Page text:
“We send light pulses to a surface and see the light coming back, and from that we can see what’s in the hidden scene,” Velten explains.

Recent work by other research groups has focused on improving the quality of scene regeneration under controlled conditions using small scenes with single objects. The work presented in the new Nature report goes beyond simple scenes and addresses the primary limitations to existing non-line-of-sight imaging technology, including varying material qualities of the walls and surfaces of the hidden objects, large variations in brightness of different hidden objects, complex inter-reflection of light between objects in a hidden scene, and the massive amounts of noisy data used to reconstruct larger scenes.

Together, those challenges have stymied practical applications of emerging non-line-of-sight imaging systems.

Velten and his colleagues, including Diego Gutierrez of the Universidad de Zaragoza, turned the problem around, looking at it through a more conventional prism by applying the same math used to interpret images taken with conventional line-of-sight imaging systems. The new method surmounts the use of a single reconstruction algorithm and describes a new class of imaging algorithms that share unique advantages.

Conventional systems, notes Gutierrez, interpret diffracted light as waves, which can be shaped into images by applying well known mathematical transformations to the light waves propagating through the imaging system.

In the case of non-line-of-sight imaging, the challenge of imaging a hidden scene, says Velten, is resolved by reformulating the non-line-of-sight imaging problem as a wave diffraction problem and then using well-known mathematical transforms from other imaging systems to interpret the waves and reconstruct an image of a hidden scene. By doing this, the new method turns any diffuse wall into a virtual camera.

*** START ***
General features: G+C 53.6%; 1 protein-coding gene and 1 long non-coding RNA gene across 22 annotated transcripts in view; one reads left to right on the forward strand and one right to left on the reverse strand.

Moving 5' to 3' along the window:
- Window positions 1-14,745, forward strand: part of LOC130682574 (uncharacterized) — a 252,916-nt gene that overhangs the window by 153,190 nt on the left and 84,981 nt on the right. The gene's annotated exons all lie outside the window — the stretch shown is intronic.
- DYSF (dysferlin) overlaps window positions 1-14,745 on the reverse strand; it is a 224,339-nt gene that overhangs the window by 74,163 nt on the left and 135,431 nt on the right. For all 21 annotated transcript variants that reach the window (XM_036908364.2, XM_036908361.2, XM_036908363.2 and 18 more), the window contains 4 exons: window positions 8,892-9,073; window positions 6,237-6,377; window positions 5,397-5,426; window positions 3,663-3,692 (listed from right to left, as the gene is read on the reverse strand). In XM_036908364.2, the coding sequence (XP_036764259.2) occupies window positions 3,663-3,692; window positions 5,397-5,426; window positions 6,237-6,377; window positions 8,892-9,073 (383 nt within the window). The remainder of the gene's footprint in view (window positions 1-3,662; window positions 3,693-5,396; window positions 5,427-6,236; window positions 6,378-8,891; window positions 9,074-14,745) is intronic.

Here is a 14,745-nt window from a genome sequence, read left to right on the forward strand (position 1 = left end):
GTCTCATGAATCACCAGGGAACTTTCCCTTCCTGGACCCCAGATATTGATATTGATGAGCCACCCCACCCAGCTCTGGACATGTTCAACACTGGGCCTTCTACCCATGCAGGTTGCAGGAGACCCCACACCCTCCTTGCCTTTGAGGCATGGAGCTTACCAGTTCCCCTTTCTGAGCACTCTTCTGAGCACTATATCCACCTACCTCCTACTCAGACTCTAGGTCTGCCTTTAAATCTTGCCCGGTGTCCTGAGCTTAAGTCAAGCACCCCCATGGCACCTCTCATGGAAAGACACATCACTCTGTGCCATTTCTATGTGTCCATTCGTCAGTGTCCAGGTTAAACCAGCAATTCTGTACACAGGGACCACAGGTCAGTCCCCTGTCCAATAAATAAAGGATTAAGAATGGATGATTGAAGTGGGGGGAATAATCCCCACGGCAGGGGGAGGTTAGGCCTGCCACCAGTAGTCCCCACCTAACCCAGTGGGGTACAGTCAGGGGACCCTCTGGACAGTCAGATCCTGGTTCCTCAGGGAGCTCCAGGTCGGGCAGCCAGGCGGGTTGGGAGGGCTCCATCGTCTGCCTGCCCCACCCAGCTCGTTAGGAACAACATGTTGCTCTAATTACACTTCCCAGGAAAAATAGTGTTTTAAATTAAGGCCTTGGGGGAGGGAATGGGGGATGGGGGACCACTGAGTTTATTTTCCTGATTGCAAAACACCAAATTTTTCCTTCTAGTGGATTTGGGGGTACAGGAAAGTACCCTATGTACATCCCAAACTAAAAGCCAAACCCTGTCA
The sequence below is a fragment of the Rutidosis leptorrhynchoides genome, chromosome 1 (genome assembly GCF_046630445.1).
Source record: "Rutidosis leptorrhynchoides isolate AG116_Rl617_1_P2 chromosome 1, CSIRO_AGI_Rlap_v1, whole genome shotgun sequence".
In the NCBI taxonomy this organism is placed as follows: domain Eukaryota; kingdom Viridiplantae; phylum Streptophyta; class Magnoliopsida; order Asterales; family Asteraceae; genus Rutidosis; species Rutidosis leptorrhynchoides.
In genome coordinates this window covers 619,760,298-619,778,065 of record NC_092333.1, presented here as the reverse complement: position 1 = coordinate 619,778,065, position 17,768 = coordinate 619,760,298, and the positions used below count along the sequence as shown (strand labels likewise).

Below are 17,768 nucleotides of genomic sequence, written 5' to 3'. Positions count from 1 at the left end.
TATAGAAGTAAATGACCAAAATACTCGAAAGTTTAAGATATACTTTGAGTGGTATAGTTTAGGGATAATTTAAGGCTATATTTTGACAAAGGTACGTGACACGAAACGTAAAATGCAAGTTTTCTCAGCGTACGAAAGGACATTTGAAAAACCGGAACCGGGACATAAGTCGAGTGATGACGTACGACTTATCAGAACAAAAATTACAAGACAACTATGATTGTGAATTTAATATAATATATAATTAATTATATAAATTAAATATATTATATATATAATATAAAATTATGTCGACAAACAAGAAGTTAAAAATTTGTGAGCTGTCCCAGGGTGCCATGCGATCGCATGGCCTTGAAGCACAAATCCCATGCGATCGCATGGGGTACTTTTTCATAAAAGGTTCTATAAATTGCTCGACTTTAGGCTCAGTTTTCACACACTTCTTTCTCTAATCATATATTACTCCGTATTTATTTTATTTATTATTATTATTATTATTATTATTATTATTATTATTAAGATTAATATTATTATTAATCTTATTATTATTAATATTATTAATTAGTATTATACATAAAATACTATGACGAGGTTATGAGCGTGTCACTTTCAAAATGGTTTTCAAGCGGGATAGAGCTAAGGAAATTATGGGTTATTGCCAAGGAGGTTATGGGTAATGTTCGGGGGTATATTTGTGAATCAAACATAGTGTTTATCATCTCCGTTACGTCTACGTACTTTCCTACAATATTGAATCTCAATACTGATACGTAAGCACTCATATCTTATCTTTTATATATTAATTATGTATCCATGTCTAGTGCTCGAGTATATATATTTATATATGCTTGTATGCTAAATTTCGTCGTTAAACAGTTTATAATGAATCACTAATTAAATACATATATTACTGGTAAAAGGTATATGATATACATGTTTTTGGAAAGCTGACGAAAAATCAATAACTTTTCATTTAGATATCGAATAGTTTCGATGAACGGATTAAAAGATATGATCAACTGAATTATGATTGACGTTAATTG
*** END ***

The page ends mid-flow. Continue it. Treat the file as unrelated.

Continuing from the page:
“What we did was express the problem using waves,” says Velten, who also holds faculty appointments in UW-Madison’s Department of Electrical and Computer Engineering and the Department of Biostatistics and Medical Informatics, and is affiliated with the Morgridge Institute for Research and the UW-Madison Laboratory for Optical and Computational Instrumentation. “The systems have the same underlying math, but we found that our reconstruction is surprisingly robust, even using really bad data. You can do it with fewer photons.”

Using the new approach, Velten’s team showed that hidden scenes can be imaged despite the challenges of scene complexity, differences in reflector materials, scattered ambient light and varying depths of field for the objects that make up a scene.

The ability to essentially project a camera from one surface to another suggests that the technology can be developed to a point where it is possible to see around multiple corners: “This should allow us to image around an arbitrary number of corners,” says Velten. “To do so, light has to undergo multiple reflections and the problem is how do you separate the light coming from different surfaces? This ‘virtual camera’ can do that. That’s the reason for the complex scene: there are multiple bounces going on and the complexity of the scene we image is greater than what’s been done before.”

According to Velten, the technique can be applied to create virtual projected versions of any imaging system, even video cameras that capture the propagation of light through the hidden scene. Velten’s team, in fact, used the technique to create a video of light transport in the hidden scene, enabling visualization of light bouncing up to four or five times, which, according to the Wisconsin scientist, can be the basis for cameras to see around more than one corner.

The technology could be further and more dramatically improved if arrays of sensors can be devised to capture the light reflected from a hidden scene. The experiments described in the new Nature paper depended on just a single detector.